Canterbury Bankstown Council successfully defended a claim by a plaintiff pedestrian who suffered a fall as a result of a crack which formed around a Telstra pit. The plaintiff was unable to establish the risk of harm was not insignificant, and the Court also explored the protections offered to roads authorities under section 45 of the Civil Liability Act 2002 (NSW) (‘CLA’). In Issue The key issues for determination by the Court were: whether the defendant Council breached its duty of care to the plaintiff by failing to repair a crack in the footpath; and even if negligence was established, did the protections offered by section 45 of the CLA apply? The Background On 27 February 2016,
CASE NOTEOmega Plumbing Pty Ltd v Harbour Radio Pty Ltd t/as 2GB and 2GB 873 [2019] NSWSC 1576, ‘Omega’ This case involved the tort of injurious falsehood with an application for an interlocutory injunction to prevent further publications pending the final hearing on the matter. The Defendants are 2GB radio and Ray Hadley their broadcaster who made a number of representations about the plaintiff’s plumbing business on his radio show and the issue is whether there was a prima facie case that those representations were made maliciously and/or with a reckless indifference to the truth or without belief in the truth of the allegations. With an absence of evidence to support the allegations made
98-year-old grandmother faces deportation to India after living in Australia for 12 years
A grandmother who has lived in Australia for 12 years is facing deportation to India after being denied a visa and told she would be a financial burden on the health system. A 98-year-old woman who has called Australia home for the past 12 years has been threatened with deportation to India, a country where she has no one that she can call her own. Originally from the western Indian state of Goa, Esmeralda Rosario arrived in Australia on a tourist visa in 2007.  She received an indefinite bridging visa a year later after her family applied for her aged-parent visa. But their 12-year-long wait ended in a disappointment in November 2019, when Ms Rosario’s visa application was refused on ground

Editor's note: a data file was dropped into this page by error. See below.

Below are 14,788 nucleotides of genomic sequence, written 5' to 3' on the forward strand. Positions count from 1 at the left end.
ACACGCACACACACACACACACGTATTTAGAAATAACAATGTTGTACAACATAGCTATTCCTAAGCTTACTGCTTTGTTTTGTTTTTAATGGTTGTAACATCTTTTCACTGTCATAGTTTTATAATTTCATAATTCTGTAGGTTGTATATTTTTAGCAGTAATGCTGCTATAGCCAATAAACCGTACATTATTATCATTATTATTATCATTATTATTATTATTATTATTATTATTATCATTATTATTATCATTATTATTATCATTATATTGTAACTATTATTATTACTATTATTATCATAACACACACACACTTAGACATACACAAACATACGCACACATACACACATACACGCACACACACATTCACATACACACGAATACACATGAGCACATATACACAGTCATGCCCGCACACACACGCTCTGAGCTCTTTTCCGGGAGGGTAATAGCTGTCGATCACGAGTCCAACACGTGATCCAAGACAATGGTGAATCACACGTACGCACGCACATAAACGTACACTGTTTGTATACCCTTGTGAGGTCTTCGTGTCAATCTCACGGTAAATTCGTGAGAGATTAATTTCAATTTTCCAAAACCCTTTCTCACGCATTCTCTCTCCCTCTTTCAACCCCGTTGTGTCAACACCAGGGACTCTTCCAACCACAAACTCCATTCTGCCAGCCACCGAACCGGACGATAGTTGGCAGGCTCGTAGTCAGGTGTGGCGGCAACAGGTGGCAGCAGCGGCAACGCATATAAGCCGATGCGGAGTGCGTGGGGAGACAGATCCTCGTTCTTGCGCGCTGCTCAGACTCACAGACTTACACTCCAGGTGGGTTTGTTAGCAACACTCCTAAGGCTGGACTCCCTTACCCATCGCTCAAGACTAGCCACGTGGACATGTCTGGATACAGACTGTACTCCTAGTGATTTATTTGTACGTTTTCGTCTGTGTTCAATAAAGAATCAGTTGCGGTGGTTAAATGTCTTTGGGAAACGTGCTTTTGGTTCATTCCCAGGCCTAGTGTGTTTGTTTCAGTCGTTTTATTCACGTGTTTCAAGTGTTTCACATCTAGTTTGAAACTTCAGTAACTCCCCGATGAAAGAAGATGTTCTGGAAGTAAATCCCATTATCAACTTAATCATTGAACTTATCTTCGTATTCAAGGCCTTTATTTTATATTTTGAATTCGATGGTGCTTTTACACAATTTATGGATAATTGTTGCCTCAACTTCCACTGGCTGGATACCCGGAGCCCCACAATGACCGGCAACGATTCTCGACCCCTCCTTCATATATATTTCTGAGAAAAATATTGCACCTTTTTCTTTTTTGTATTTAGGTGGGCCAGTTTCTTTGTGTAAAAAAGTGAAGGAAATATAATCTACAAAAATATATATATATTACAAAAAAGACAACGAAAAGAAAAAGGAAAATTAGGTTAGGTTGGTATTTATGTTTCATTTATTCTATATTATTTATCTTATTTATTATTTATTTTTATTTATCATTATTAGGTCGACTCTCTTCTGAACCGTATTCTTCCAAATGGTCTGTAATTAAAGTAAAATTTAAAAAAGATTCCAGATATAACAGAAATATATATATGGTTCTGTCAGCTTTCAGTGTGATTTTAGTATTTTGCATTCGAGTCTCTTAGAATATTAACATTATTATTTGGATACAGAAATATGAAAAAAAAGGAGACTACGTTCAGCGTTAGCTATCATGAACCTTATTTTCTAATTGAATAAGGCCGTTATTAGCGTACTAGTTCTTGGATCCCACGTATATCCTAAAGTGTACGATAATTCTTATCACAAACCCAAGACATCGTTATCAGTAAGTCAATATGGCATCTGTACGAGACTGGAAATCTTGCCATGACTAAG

Victoria Police knew of Lawyer X in 2005 as Former Police Chiefs cross swords
News emerged this week that Victoria Police knew of Lawyer-X as early as 2005,  this claim was not made by some low ranking official but none other than Victoria Police Chief, Simon Overland who claims his predesesor Christine Nixon knew in 2005.Simon Overland APM is the former Chief Executive Officer at the City of Whittlesea and a former Chief Commissioner of Victoria Police in Australia and Christine Nixon APM is an Australian former police officer who was the chief commissioner of Victoria Police from 23 April 2001 to 27 February 2009, being the first female chief commissioner in any Australian state police force.Those that have been following the scandal would remember that during the R
The Tort of Negligent misrepresentation - Where you are owed a duty of care for the advice you rely upon.
This tort of negligent misrepresentation is about when you go and see a professional for advice, where there is a duty of care owed to you and there is negligence when providing that advice that causes you financial loss.   That would provide you a cause of action when the person makes a negligent statement or provides negligent advice which you rely upon to your financial detriment, the key is to show that a duty of care existed to prevent economic loss. Indeterminacy of liabilityIt is important to understand the principle of ‘indeterminacy of liability’ which deals with determining whether duty of care exists as a policy consideration where if it were recognised in some cases it would impo
Tort of injurious falsehood -
The tort of injurious falsehood is sort of like defamation against businesses or Corporations,  as you can not "defame" a Corporation and nor do they have a ready remedy in defamation if you do, it does not mean there is no common law remedey available to them against a person who does make malicious false statements against them. Most typically this tort is available when a business competitor makes false claims about the goods, services or business that is directed to the customers or would be customers of the business but this equally applied against individuals, say in online reviews or social media, where it causes damage to the business or causes customers to go elsewhere.Elements of t